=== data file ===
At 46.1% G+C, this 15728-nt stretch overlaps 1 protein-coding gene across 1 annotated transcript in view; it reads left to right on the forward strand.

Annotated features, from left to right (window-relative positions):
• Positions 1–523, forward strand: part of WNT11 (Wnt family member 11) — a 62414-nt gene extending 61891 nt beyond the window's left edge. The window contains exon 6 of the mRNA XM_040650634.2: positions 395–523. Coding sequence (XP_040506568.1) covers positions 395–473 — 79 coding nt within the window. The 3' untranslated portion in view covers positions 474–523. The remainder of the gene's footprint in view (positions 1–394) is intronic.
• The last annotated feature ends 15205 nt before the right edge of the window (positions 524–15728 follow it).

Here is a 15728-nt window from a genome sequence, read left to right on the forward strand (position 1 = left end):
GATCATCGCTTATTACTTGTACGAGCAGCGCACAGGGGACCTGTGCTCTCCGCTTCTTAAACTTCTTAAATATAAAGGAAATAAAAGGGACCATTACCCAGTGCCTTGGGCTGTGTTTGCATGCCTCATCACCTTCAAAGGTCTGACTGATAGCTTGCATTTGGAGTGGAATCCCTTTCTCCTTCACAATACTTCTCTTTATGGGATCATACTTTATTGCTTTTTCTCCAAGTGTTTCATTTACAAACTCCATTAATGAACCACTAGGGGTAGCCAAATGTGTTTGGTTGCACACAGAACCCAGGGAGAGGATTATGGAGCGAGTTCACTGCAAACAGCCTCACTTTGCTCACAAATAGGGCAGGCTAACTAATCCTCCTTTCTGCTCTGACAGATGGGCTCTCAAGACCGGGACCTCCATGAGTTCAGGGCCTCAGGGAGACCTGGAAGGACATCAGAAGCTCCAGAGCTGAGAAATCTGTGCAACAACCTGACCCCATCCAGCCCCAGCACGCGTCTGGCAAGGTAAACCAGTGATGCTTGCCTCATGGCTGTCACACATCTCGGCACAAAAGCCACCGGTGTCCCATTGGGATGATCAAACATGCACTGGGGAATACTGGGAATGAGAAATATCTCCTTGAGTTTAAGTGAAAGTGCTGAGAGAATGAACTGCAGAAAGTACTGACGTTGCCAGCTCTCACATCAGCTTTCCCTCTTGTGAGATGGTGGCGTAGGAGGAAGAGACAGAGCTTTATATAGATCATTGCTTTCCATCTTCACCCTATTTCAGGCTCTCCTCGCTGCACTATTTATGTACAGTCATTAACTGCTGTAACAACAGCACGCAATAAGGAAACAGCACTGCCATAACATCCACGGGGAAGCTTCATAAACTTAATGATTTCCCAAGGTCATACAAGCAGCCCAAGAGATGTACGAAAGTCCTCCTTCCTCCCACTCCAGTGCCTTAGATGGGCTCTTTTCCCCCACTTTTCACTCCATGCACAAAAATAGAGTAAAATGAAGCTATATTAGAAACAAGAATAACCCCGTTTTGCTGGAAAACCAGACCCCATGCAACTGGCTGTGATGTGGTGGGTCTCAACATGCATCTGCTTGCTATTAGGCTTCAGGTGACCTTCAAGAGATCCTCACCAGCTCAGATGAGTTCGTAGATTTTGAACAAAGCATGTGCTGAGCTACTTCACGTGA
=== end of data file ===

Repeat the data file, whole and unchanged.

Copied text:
At 46.1% G+C, this 15728-nt stretch overlaps 1 protein-coding gene across 1 annotated transcript in view; it reads left to right on the forward strand.

Annotated features, from left to right (window-relative positions):
• Positions 1–523, forward strand: part of WNT11 (Wnt family member 11) — a 62414-nt gene extending 61891 nt beyond the window's left edge. The window contains exon 6 of the mRNA XM_040650634.2: positions 395–523. Coding sequence (XP_040506568.1) covers positions 395–473 — 79 coding nt within the window. The 3' untranslated portion in view covers positions 474–523. The remainder of the gene's footprint in view (positions 1–394) is intronic.
• The last annotated feature ends 15205 nt before the right edge of the window (positions 524–15728 follow it).

Here is a 15728-nt window from a genome sequence, read left to right on the forward strand (position 1 = left end):
GATCATCGCTTATTACTTGTACGAGCAGCGCACAGGGGACCTGTGCTCTCCGCTTCTTAAACTTCTTAAATATAAAGGAAATAAAAGGGACCATTACCCAGTGCCTTGGGCTGTGTTTGCATGCCTCATCACCTTCAAAGGTCTGACTGATAGCTTGCATTTGGAGTGGAATCCCTTTCTCCTTCACAATACTTCTCTTTATGGGATCATACTTTATTGCTTTTTCTCCAAGTGTTTCATTTACAAACTCCATTAATGAACCACTAGGGGTAGCCAAATGTGTTTGGTTGCACACAGAACCCAGGGAGAGGATTATGGAGCGAGTTCACTGCAAACAGCCTCACTTTGCTCACAAATAGGGCAGGCTAACTAATCCTCCTTTCTGCTCTGACAGATGGGCTCTCAAGACCGGGACCTCCATGAGTTCAGGGCCTCAGGGAGACCTGGAAGGACATCAGAAGCTCCAGAGCTGAGAAATCTGTGCAACAACCTGACCCCATCCAGCCCCAGCACGCGTCTGGCAAGGTAAACCAGTGATGCTTGCCTCATGGCTGTCACACATCTCGGCACAAAAGCCACCGGTGTCCCATTGGGATGATCAAACATGCACTGGGGAATACTGGGAATGAGAAATATCTCCTTGAGTTTAAGTGAAAGTGCTGAGAGAATGAACTGCAGAAAGTACTGACGTTGCCAGCTCTCACATCAGCTTTCCCTCTTGTGAGATGGTGGCGTAGGAGGAAGAGACAGAGCTTTATATAGATCATTGCTTTCCATCTTCACCCTATTTCAGGCTCTCCTCGCTGCACTATTTATGTACAGTCATTAACTGCTGTAACAACAGCACGCAATAAGGAAACAGCACTGCCATAACATCCACGGGGAAGCTTCATAAACTTAATGATTTCCCAAGGTCATACAAGCAGCCCAAGAGATGTACGAAAGTCCTCCTTCCTCCCACTCCAGTGCCTTAGATGGGCTCTTTTCCCCCACTTTTCACTCCATGCACAAAAATAGAGTAAAATGAAGCTATATTAGAAACAAGAATAACCCCGTTTTGCTGGAAAACCAGACCCCATGCAACTGGCTGTGATGTGGTGGGTCTCAACATGCATCTGCTTGCTATTAGGCTTCAGGTGACCTTCAAGAGATCCTCACCAGCTCAGATGAGTTCGTAGATTTTGAACAAAGCATGTGCTGAGCTACTTCACGTGA